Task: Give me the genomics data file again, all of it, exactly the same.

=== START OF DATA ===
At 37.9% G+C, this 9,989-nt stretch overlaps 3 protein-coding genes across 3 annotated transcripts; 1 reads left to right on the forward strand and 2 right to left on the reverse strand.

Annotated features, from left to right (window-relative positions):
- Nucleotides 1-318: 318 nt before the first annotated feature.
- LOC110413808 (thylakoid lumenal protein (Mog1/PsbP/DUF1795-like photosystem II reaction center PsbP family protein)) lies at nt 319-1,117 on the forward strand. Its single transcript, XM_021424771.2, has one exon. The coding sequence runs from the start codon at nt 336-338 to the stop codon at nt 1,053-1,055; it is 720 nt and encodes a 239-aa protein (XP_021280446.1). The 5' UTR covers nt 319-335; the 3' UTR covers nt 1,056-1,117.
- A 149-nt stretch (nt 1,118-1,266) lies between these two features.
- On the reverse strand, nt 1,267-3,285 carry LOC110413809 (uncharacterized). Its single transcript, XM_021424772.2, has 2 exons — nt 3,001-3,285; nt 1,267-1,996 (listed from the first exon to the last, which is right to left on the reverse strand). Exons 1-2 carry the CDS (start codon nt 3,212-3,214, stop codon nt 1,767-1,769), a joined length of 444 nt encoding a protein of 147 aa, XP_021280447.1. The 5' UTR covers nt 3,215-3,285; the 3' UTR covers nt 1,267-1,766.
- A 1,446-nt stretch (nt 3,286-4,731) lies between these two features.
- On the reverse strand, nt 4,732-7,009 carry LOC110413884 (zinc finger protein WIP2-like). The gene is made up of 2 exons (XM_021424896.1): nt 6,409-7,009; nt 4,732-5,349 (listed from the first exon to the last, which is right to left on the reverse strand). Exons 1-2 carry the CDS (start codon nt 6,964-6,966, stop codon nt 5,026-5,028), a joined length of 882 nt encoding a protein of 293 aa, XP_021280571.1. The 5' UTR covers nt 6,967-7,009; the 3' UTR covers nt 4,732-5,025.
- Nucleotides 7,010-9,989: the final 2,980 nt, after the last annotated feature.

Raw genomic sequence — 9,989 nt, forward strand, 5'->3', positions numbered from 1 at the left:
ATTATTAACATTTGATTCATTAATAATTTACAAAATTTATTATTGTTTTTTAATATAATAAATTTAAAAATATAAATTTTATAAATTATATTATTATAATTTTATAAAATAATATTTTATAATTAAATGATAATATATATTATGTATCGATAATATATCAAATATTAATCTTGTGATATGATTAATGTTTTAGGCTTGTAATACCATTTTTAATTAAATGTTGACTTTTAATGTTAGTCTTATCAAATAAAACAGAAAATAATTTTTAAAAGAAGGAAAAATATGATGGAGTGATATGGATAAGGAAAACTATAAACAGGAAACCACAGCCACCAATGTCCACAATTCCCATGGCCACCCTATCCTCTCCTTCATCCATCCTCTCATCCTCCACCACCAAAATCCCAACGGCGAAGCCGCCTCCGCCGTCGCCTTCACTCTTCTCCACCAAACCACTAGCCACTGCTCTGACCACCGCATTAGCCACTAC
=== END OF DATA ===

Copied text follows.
At 37.9% G+C, this 9,989-nt stretch overlaps 3 protein-coding genes across 3 annotated transcripts; 1 reads left to right on the forward strand and 2 right to left on the reverse strand.

Annotated features, from left to right (window-relative positions):
- Nucleotides 1-318: 318 nt before the first annotated feature.
- LOC110413808 (thylakoid lumenal protein (Mog1/PsbP/DUF1795-like photosystem II reaction center PsbP family protein)) lies at nt 319-1,117 on the forward strand. Its single transcript, XM_021424771.2, has one exon. The coding sequence runs from the start codon at nt 336-338 to the stop codon at nt 1,053-1,055; it is 720 nt and encodes a 239-aa protein (XP_021280446.1). The 5' UTR covers nt 319-335; the 3' UTR covers nt 1,056-1,117.
- A 149-nt stretch (nt 1,118-1,266) lies between these two features.
- On the reverse strand, nt 1,267-3,285 carry LOC110413809 (uncharacterized). Its single transcript, XM_021424772.2, has 2 exons — nt 3,001-3,285; nt 1,267-1,996 (listed from the first exon to the last, which is right to left on the reverse strand). Exons 1-2 carry the CDS (start codon nt 3,212-3,214, stop codon nt 1,767-1,769), a joined length of 444 nt encoding a protein of 147 aa, XP_021280447.1. The 5' UTR covers nt 3,215-3,285; the 3' UTR covers nt 1,267-1,766.
- A 1,446-nt stretch (nt 3,286-4,731) lies between these two features.
- On the reverse strand, nt 4,732-7,009 carry LOC110413884 (zinc finger protein WIP2-like). The gene is made up of 2 exons (XM_021424896.1): nt 6,409-7,009; nt 4,732-5,349 (listed from the first exon to the last, which is right to left on the reverse strand). Exons 1-2 carry the CDS (start codon nt 6,964-6,966, stop codon nt 5,026-5,028), a joined length of 882 nt encoding a protein of 293 aa, XP_021280571.1. The 5' UTR covers nt 6,967-7,009; the 3' UTR covers nt 4,732-5,025.
- Nucleotides 7,010-9,989: the final 2,980 nt, after the last annotated feature.

Raw genomic sequence — 9,989 nt, forward strand, 5'->3', positions numbered from 1 at the left:
ATTATTAACATTTGATTCATTAATAATTTACAAAATTTATTATTGTTTTTTAATATAATAAATTTAAAAATATAAATTTTATAAATTATATTATTATAATTTTATAAAATAATATTTTATAATTAAATGATAATATATATTATGTATCGATAATATATCAAATATTAATCTTGTGATATGATTAATGTTTTAGGCTTGTAATACCATTTTTAATTAAATGTTGACTTTTAATGTTAGTCTTATCAAATAAAACAGAAAATAATTTTTAAAAGAAGGAAAAATATGATGGAGTGATATGGATAAGGAAAACTATAAACAGGAAACCACAGCCACCAATGTCCACAATTCCCATGGCCACCCTATCCTCTCCTTCATCCATCCTCTCATCCTCCACCACCAAAATCCCAACGGCGAAGCCGCCTCCGCCGTCGCCTTCACTCTTCTCCACCAAACCACTAGCCACTGCTCTGACCACCGCATTAGCCACTAC